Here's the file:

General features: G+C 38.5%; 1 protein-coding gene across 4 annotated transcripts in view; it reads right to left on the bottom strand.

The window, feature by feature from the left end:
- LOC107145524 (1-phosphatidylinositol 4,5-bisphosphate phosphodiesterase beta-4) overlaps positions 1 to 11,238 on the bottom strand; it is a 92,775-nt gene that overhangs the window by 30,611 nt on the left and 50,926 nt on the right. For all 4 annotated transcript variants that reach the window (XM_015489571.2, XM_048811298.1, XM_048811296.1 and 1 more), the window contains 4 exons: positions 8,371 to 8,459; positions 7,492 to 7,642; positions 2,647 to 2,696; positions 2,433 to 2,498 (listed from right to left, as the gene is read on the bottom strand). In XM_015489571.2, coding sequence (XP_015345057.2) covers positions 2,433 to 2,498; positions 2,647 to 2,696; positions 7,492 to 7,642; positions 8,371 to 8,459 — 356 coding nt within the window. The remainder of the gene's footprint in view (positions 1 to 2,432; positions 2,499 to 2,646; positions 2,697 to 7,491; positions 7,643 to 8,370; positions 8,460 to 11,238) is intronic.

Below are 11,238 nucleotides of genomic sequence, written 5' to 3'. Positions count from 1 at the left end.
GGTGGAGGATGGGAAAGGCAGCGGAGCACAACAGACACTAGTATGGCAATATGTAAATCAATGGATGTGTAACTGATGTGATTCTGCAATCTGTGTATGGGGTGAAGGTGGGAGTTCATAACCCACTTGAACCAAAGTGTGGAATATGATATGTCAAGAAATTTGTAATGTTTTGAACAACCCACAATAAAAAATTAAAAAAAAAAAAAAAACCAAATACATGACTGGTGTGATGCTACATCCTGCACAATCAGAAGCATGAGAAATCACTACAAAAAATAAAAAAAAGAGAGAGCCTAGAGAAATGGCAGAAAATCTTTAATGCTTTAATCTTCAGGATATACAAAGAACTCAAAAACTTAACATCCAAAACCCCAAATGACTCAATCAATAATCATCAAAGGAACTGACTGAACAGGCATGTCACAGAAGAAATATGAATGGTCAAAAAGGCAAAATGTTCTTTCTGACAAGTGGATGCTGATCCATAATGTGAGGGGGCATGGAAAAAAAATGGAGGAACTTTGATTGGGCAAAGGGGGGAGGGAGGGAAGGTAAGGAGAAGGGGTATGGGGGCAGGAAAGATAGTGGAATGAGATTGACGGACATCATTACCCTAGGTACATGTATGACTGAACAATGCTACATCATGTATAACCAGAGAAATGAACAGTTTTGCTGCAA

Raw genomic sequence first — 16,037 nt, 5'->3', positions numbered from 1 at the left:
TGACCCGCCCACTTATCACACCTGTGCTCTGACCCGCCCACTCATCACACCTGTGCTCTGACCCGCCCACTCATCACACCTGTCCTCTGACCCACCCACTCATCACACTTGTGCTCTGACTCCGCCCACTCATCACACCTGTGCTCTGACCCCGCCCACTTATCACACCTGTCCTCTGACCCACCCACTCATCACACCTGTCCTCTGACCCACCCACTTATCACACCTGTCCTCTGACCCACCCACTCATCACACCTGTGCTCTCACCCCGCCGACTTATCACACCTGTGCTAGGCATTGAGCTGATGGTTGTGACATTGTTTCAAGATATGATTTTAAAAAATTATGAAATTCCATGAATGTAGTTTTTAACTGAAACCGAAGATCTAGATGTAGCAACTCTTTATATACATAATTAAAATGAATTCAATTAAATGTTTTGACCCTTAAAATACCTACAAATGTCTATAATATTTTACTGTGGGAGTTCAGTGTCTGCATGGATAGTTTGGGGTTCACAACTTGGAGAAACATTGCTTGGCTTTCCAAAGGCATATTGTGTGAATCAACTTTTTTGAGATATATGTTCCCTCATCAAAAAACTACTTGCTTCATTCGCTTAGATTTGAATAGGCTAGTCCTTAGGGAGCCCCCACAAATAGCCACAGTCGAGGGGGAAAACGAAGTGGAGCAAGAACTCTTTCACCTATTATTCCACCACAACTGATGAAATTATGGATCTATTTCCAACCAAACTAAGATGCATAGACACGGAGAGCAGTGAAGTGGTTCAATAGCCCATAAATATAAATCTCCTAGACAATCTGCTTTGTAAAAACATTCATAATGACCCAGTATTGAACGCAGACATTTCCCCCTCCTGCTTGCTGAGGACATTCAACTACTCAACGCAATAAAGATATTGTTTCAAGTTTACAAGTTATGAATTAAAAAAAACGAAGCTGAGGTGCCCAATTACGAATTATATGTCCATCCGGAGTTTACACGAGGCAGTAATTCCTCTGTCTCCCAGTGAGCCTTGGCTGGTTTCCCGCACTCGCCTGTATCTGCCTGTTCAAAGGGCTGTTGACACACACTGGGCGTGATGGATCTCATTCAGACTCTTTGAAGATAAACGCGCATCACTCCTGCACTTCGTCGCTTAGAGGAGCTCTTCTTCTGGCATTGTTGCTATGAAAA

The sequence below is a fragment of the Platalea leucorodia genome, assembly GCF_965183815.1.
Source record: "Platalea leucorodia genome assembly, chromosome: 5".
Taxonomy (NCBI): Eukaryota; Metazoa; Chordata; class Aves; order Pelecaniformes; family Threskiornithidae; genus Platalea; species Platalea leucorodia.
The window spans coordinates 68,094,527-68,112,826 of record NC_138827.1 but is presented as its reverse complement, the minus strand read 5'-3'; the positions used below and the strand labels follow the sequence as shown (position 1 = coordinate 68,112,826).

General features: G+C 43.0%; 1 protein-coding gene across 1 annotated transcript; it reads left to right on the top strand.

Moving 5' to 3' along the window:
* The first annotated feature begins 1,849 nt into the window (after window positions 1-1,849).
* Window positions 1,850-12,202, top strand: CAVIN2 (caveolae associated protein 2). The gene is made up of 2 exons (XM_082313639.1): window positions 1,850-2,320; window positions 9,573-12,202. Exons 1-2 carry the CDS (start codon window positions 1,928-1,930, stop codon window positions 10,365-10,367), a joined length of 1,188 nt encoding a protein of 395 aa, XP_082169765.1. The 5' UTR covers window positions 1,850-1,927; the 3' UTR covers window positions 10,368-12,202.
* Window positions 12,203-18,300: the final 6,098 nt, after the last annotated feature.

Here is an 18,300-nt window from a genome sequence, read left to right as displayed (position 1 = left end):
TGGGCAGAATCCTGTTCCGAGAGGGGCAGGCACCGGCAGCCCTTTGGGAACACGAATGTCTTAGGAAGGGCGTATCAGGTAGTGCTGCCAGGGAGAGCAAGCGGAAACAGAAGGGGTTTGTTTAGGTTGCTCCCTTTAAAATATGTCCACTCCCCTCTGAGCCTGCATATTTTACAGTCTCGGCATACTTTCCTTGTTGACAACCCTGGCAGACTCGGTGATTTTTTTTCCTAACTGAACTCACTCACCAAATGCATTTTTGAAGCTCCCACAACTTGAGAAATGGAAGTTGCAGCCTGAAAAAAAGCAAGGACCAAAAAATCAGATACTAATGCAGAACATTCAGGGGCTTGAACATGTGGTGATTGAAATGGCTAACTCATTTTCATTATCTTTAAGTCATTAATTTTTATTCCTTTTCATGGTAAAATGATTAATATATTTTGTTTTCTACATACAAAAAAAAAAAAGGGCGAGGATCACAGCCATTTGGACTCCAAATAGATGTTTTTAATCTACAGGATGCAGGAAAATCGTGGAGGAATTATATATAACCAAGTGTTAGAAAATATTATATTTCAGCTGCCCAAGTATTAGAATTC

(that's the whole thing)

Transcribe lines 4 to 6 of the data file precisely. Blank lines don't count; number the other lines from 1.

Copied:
Below are 11,238 nucleotides of genomic sequence, written 5' to 3'. Positions count from 1 at the left end.
GGTGGAGGATGGGAAAGGCAGCGGAGCACAACAGACACTAGTATGGCAATATGTAAATCAATGGATGTGTAACTGATGTGATTCTGCAATCTGTGTATGGGGTGAAGGTGGGAGTTCATAACCCACTTGAACCAAAGTGTGGAATATGATATGTCAAGAAATTTGTAATGTTTTGAACAACCCACAATAAAAAATTAAAAAAAAAAAAAAAACCAAATACATGACTGGTGTGATGCTACATCCTGCACAATCAGAAGCATGAGAAATCACTACAAAAAATAAAAAAAAGAGAGAGCCTAGAGAAATGGCAGAAAATCTTTAATGCTTTAATCTTCAGGATATACAAAGAACTCAAAAACTTAACATCCAAAACCCCAAATGACTCAATCAATAATCATCAAAGGAACTGACTGAACAGGCATGTCACAGAAGAAATATGAATGGTCAAAAAGGCAAAATGTTCTTTCTGACAAGTGGATGCTGATCCATAATGTGAGGGGGCATGGAAAAAAAATGGAGGAACTTTGATTGGGCAAAGGGGGGAGGGAGGGAAGGTAAGGAGAAGGGGTATGGGGGCAGGAAAGATAGTGGAATGAGATTGACGGACATCATTACCCTAGGTACATGTATGACTGAACAATGCTACATCATGTATAACCAGAGAAATGAACAGTTTTGCTGCAA

Raw genomic sequence first — 16,037 nt, 5'->3', positions numbered from 1 at the left: